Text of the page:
A More Readable Web

The bike industry is mobile, but our websites are not

Ed. note: cross posting here from G+ because of the relevance to local search, bike shops, and the industry that supplies them

For 20 years on the web, we’ve have been trying to recreate a print aesthetic. Now web designers have given up and gone back to the equivalent of where it began with black text, white backgrounds, and blue links. They’re calling it a “more readable Web.” Elezea talks about the issue and the future of the web in a recent post, with this pull quote

They’re filled with ads and social-media sharing buttons — and more ads. And Google plus-onesies and Facebook likeys. And also more ads. Plus tweet-this-es. Plus ads. (And, under-the-hood, a whole cruise-ship-full of analytics. The page required well-more than 100 http calls.)

My concern is the disconnect from Bros like Jeffrey Zeldman and Anil Dash who tout Readability (a more readable web service), is the business side. It’s not an act of web-design nobility, to scrape a website and repurpose it into your business model. That’s scraping content. It is however, an indication of how frustrating the web is these days. Also, the further disconnect from the beautiful web sites a business can make with how to pay for them.

So what happened was, our tools matured to make Web 2.0 and then we got all crazy with it – pushing all sorts of widgets and ad methods onto the page and the content aside. The rise of the Content Strategist is, in part, a reaction to this new overwhelming web. My talks for the past year have been about, “undesigning the web” or how to Design the Ordinary.

I doubt any large or small publisher is thrilled to have their content scraped, despite how great it looks or more readable it is. More importantly, business should see services like Instapaper, Safari’s Reader, and Readability as the strongest case yet to offer their own more readable content. It’s like you make waffles in your house and a waffle maker cart is parked outside making quicker, cheaper, better waffles for free. Or shit, you just spent a ton on your new iPad app that offers magical reading opportunities and what’s this? Another app is scraping your content? WTF?!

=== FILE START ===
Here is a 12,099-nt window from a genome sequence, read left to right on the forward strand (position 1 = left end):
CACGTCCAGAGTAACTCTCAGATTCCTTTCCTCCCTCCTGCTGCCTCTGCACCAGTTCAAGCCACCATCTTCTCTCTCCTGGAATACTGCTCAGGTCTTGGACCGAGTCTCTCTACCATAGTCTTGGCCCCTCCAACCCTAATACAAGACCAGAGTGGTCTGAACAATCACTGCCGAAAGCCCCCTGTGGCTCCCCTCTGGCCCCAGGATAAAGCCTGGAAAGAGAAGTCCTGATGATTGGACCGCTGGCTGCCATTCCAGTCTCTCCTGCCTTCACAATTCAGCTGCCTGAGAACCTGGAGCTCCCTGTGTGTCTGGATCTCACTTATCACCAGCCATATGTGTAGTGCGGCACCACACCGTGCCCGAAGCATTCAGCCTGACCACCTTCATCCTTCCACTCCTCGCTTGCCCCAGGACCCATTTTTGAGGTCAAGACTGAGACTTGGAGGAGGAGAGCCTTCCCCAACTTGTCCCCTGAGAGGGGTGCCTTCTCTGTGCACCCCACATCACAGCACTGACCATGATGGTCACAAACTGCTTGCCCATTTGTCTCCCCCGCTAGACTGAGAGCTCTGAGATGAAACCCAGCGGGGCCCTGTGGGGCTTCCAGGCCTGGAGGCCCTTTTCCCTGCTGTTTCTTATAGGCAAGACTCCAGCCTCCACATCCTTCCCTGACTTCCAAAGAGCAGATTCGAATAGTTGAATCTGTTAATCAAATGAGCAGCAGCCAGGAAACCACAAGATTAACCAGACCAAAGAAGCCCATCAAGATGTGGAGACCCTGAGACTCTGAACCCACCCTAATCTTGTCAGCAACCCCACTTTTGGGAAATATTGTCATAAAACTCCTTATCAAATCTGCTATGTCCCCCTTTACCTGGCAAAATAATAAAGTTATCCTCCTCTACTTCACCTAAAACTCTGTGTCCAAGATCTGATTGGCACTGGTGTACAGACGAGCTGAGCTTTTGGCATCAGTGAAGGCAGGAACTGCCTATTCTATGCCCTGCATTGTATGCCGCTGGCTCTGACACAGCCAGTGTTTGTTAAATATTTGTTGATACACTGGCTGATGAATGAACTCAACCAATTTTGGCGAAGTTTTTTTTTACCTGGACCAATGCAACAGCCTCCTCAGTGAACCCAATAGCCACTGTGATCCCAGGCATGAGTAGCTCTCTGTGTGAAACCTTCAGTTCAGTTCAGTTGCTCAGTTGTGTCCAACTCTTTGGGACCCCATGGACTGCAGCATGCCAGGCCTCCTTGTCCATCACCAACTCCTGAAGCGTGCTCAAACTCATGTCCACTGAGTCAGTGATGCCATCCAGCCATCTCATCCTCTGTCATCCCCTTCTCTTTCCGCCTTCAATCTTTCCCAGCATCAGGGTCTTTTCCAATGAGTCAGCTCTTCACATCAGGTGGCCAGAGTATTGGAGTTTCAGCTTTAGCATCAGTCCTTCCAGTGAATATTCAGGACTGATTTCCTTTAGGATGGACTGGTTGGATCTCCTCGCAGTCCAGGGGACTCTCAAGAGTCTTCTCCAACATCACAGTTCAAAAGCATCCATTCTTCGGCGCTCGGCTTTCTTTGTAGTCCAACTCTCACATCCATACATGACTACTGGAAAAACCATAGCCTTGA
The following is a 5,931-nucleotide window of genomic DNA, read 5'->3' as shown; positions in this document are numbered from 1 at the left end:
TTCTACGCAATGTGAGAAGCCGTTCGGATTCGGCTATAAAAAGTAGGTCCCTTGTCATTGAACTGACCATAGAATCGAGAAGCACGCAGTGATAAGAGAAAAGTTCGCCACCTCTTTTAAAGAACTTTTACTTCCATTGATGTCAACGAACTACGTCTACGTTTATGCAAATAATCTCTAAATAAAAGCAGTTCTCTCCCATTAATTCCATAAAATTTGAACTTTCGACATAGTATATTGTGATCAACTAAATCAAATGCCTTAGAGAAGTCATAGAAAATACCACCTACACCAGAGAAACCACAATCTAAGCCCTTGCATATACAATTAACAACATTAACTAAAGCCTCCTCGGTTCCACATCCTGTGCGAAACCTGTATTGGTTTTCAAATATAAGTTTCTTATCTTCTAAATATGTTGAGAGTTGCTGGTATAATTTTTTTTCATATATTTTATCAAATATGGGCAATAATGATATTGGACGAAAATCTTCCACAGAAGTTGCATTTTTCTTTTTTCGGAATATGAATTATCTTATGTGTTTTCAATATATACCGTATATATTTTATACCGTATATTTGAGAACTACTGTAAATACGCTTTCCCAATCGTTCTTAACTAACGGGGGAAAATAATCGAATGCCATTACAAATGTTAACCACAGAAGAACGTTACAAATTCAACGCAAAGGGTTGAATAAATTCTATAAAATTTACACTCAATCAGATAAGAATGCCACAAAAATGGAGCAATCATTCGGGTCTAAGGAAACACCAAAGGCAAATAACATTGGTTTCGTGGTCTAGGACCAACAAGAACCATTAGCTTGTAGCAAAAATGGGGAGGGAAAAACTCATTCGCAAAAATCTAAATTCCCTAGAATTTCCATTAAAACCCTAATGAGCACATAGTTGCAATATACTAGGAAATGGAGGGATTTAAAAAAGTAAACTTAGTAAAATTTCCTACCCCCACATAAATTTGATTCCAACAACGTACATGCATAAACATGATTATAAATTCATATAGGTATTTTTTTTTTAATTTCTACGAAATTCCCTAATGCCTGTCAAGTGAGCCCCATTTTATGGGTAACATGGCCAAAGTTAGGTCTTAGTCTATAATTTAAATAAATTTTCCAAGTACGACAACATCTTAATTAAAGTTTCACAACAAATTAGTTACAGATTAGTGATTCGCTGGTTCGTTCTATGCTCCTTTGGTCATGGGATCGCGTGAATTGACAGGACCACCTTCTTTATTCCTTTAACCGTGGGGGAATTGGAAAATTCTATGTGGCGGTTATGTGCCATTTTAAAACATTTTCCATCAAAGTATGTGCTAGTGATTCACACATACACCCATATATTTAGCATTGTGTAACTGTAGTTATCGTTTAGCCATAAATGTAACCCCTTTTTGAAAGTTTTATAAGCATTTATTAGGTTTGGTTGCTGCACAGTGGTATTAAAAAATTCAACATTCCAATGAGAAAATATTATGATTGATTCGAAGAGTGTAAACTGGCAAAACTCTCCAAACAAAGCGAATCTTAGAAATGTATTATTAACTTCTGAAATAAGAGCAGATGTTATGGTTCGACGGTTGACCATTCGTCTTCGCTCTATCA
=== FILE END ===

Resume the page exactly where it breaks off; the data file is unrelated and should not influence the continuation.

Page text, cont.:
I use and love Instapaper. I save articles to read later on planes, like listening to podcasts. Same thing with Safari Reader. Buzz word aficionados call that, “long form.” I guess, but neither of those I consider scrapers. My reaction to their services was to roll out 1st a mobile version of Bike Hugger and then an iPad version. As I’ve posted earlier, the next rev is a Responsive design. I also posted about Safari Mobile’s Reader and said:

If you give your followers and fans clean content to begin with, I think they’re more likely to stay with your formatting, ads, and sticky features.

In response to the readable movement, I say, “own your own content.” Make it more readable yourself. We as designers, developers, and web people need to start thinking of how best to integrate content with the sales and marketing teams. Or with yourself, as an independent.

20 years into the web industry, we can’t just make shit up anymore or expect a readable aesthetic to drive the business or pay staff. We also can’t make something beautiful, then slaps ads all over it.

But the real driver towards a more readable web is mobile and the speed of content delivery. Mobile users have already left today’s hostile web behind, whether they know it or care.

That’s what’s important to business. You can’t bury your content in Flash or brochure sites anymore and it has to get delivered blazing fast. If not, your reader, customer, and client will leave and find what they’re looking for somewhere else.

What they are looking for is something they can easily read and also importantly, find locally. See another post on G+ about Local Search, where I uploaded this visual aid to explain it and the context to bike shops and their suppliers.

local search

  1. Post about Sidis
  2. Someone is shopping for Sidis
  3. Google Ad for Sidis to local, Seattle area shop

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